In his 1988 book “All I Really Need to Know I Learned in Kindergarten”, Robert Fulghum takes a tongue-in-cheek approach to education. His intuitively attractive postulate is that early learning is the most durable we will experience, and those fundamental lessons and principles, well established early in life, can be the most valuable contributors to lifelong learning.
I found myself thinking about this recently after reading a “state-of-the-art” article in the Journal of the American College of Cardiology entitled “Pathogenesis of Acute Coronary Syndromes” (Crea F, Liuzzo G, JACC 2013;61:1-11). The authors provide a contemporary review of the pathophysiologic underpinnings of ACS, describing a complex interplay of structural, inflammatory, metabolic, hematologic and genetic factors that can be at play and can lead to the various clinical presentations we recognize.
Over the years that I’ve been in practice, the understanding of what causes ACS has evolved in a steady and very gratifying manner. In medical school, the concept of myocardial ischemia my classmates and I engaged was encapsulated by a famous Frank Netter drawing of a businessman with a briefcase clutching his chest leaving a restaurant (presumably having enjoyed a large meal) on a cold day. In retrospect, it’s easy to dismiss that image as a rather quaint and simplistic model of what turns out to be a rather complex process.
However, when I think about the fundamental science that underlies the current mechanisms developed in Crea and Liuzzo’s article, I realize how many of those key concepts were first, and very accurately, developed within basic science courses we undertook in our first year. Concepts such as:
• the structure and histology of coronary arteries
• the inflammatory response
• platelet aggregation and thrombosis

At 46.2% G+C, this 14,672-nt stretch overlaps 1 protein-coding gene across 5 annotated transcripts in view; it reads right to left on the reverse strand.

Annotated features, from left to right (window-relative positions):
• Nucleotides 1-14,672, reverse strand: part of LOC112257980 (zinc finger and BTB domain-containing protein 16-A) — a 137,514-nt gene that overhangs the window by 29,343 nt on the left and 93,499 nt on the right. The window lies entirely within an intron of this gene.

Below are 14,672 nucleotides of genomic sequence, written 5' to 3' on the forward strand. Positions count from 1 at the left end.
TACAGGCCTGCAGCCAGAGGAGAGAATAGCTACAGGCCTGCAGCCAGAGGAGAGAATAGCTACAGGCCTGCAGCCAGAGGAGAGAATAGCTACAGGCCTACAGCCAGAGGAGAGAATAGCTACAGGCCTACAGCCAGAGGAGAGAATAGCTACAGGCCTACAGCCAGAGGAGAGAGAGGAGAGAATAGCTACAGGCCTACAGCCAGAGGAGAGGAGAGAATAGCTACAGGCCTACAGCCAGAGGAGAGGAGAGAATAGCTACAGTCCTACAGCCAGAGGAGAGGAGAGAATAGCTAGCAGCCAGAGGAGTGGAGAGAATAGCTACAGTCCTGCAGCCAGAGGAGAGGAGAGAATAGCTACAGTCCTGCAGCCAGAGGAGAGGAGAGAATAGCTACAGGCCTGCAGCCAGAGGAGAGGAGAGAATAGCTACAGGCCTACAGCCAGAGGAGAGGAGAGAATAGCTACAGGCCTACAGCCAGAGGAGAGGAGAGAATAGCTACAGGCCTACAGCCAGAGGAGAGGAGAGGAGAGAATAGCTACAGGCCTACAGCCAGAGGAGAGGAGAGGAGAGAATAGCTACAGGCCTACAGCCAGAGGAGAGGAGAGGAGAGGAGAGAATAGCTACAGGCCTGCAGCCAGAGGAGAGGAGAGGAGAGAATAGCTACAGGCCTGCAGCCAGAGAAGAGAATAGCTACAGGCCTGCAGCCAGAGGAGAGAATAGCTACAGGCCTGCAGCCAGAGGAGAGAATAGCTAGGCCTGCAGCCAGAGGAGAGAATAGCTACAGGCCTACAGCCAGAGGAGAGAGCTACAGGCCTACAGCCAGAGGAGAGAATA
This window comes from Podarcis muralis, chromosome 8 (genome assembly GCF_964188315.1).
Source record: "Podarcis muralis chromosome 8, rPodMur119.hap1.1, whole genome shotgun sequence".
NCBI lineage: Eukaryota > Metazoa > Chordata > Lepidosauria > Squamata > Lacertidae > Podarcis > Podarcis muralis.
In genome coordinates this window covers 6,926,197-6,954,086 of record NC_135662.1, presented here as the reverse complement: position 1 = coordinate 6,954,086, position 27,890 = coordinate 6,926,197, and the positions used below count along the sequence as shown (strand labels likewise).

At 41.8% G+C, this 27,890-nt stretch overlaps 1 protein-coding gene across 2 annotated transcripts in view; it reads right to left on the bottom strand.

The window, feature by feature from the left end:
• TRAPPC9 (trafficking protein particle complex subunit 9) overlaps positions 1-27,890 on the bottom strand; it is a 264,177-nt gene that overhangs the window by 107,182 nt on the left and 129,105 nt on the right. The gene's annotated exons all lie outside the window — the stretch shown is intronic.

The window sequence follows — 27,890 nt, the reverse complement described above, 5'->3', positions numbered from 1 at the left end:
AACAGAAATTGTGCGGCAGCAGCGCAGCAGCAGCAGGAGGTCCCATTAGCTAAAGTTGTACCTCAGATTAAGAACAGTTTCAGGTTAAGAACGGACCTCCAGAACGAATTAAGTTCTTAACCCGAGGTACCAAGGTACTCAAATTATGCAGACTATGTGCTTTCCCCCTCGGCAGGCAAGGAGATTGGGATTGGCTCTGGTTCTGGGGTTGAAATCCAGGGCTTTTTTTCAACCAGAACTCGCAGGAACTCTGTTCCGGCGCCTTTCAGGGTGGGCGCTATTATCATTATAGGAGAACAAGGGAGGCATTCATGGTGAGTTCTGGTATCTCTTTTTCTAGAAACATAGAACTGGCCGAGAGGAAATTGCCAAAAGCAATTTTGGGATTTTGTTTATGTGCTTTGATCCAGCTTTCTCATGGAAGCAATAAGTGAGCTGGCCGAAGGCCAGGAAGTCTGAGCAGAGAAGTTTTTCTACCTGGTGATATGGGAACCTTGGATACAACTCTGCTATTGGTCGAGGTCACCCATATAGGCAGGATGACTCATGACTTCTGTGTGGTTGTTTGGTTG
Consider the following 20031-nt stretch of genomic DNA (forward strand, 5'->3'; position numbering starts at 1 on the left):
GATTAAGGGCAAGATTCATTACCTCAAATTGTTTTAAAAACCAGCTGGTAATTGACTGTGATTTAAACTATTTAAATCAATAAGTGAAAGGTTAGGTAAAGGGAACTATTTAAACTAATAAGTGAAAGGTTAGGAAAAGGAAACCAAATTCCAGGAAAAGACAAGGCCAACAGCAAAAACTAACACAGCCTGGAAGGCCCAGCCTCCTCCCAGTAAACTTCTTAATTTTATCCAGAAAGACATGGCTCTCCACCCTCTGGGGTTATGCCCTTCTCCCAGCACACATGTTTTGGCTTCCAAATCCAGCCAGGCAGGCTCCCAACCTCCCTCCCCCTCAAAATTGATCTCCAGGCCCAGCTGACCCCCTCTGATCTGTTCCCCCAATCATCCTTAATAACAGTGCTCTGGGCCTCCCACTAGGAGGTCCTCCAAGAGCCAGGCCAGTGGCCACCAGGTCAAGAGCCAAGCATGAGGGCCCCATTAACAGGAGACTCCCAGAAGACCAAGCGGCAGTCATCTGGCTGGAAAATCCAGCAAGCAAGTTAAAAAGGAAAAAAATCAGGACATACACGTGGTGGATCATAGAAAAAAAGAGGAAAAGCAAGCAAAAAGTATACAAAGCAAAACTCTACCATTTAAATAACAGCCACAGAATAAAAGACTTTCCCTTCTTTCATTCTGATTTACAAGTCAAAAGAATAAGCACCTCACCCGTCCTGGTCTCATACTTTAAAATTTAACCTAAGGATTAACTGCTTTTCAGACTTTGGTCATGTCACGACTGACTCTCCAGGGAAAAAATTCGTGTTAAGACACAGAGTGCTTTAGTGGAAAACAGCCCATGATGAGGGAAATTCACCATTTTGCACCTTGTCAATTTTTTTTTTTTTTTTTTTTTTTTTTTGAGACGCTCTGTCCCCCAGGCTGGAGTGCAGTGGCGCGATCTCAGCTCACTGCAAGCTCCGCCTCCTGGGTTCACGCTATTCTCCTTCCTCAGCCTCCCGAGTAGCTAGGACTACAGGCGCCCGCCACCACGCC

• arterial vasospasm
• genetic predisposition to disease
• lipid metabolism
• sympathetic responses to exertion and emotional stress
These topics, esoteric in isolation, have a few, very interesting things in common.
• They are all necessary to understanding current concepts of ACS
• Knowing something about them allows me to appreciate (and even enjoy reading about) contemporary approaches as outlined in the JACC article.
• They were all part of my medical school experience 35 years ago
While I was struggling to learn those concepts, I had no idea they would ever have practical impact on my practice. In fact, my classmates and I were of the very strong opinion that learning these concepts was a decided waste of time that could be better spent seeing patients and learning the “nuts and bolts” of clinical medicine.
Today, undergraduate curriculum committees, including ours, continually struggle with the questions “what should we be teaching” and “what will they need to know”. The desire to ensure the scientific foundations are appropriately presented has to be balanced against current trends to provide more “patient-centred” content, to provide “clinically relevant” content, to ensure our students are introduced to the ever-expanding compendium of clinical knowledge and therapeutics.
But are these forces really at odds? Do we really need to choose between what’s “science” and “clinical”? We don’t, as long as we’re willing to consider new approaches to education. The answer to this apparent dilemma lies in development of integrated learning that doesn’t segregate and marginalize the “science”, but brings it front and centre, linked appropriately and logically to the clinical contexts in which they’re utilized.
Within the next few weeks and months, Dr. Michelle Gibson, Year 1 Director, and Dr. Chris Ward, Course Director for Normal Human Function, are leading a comprehensive review of our objectives in Basic Science. It’s become clear after five years of application that the current framework outlined in our “red book” (Curricular Goals and Competency-based Objectives) merits review and likely revision. In doing so, they will be engaging the faculty at large and will welcome your contributions.
So, do I believe I learned everything I really needed to know in medical school? No. But I certainly didn’t appreciate at the time how useful that learning would prove to be.
Anthony J. Sanfilippo, MD, FRCP(C)
Undergraduate Medical Education